Diatom Project Update: Oxbows
by Katherine Johnson, Research Scientist
Along with sampling diatoms along the Savannah River, the Phinizy Center for Water Sciences (PCWS) will be conducting a base-line study of diatom species compositions and assemblages found in four of the river’s oxbows. These sites are labeled on the map below. This study will be carried out in conjunction with other oxbow studies that investigate species assemblages of fishes. With the biogeochemical data from these studies we may be able to gain further insight to ecosystem health, which will allow us to better assess possible water quality changes in the future.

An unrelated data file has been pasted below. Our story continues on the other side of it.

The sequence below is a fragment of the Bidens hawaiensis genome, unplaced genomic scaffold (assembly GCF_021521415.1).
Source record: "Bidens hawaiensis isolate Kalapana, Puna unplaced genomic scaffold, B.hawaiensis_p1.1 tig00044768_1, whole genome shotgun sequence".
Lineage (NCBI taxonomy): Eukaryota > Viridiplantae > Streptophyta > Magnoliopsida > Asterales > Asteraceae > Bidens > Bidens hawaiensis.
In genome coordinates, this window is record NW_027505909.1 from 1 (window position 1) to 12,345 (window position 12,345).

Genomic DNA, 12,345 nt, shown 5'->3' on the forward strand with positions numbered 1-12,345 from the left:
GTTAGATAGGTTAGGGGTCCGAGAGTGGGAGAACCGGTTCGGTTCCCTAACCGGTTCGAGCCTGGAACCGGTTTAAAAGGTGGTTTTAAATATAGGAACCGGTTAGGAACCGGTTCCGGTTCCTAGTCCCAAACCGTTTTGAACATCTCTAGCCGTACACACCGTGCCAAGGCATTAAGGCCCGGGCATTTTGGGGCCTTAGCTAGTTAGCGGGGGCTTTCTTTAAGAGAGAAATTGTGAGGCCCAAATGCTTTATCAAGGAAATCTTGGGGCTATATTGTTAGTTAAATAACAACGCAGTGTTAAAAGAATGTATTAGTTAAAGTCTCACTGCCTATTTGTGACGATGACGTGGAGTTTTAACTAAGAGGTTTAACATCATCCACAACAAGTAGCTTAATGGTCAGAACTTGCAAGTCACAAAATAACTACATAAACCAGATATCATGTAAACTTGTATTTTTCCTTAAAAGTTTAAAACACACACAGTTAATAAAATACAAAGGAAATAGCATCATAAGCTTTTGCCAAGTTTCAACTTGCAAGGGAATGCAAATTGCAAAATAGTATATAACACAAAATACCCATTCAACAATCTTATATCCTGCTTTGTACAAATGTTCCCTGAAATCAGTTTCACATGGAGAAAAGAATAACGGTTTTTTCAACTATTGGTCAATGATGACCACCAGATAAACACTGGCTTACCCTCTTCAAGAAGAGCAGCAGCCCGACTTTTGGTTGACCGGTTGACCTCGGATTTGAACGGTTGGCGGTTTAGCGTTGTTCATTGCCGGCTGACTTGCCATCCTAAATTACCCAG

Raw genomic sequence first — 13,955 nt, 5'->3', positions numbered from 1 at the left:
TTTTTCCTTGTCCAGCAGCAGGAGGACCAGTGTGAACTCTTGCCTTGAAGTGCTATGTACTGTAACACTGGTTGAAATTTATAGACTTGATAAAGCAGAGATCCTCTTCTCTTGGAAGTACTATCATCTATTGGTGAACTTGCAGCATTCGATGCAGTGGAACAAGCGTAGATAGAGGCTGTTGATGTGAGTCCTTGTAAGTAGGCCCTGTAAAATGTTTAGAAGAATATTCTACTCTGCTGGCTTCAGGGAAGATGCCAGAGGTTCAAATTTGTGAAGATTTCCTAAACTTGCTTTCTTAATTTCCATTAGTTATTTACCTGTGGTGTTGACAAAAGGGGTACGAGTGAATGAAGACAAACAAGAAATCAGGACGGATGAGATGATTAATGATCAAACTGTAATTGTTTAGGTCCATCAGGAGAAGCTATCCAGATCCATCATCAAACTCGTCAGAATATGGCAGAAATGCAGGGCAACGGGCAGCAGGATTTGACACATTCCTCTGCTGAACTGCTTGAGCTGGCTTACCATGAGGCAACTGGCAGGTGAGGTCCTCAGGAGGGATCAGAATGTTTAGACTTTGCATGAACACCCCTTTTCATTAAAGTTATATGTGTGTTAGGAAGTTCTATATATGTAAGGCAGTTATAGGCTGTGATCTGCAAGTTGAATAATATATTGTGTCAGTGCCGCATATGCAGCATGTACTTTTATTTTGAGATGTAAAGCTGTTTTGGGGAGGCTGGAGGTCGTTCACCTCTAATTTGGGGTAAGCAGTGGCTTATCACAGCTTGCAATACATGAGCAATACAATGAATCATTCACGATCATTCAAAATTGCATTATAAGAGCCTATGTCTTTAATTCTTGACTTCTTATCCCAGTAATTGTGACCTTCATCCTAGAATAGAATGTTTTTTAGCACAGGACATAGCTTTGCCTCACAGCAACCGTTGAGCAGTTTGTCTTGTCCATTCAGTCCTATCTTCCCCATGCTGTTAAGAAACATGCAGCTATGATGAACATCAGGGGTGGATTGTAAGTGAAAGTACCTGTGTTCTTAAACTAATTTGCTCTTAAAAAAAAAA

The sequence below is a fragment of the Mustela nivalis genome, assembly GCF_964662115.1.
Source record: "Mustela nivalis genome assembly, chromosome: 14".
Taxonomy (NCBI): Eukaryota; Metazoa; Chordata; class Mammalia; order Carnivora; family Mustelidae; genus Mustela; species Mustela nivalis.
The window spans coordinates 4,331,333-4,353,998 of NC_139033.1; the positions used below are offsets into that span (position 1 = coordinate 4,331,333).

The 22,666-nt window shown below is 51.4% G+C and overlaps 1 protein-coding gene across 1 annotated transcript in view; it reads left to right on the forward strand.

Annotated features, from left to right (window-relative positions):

From an initial pilot study (July-September), we have deployed, retrieved and processed collections for the first group of periphytometers (diatometers). Our samples have come from the following oxbows: Possum Eddy, Conyers, and Miller. So far, throughout this study, we have been able to identify 29 genera! A couple of diatoms from these samples are pictured here. Diatoms may be unicellular, or solitary, like the Frustulia sp. cell seen here. However, others are colonial, usually producing ribbon or chainlike filaments. The photo of Synedra sp. provides a good example of a diatom filament. Check out our blog next month to find out more about different types of diatoms.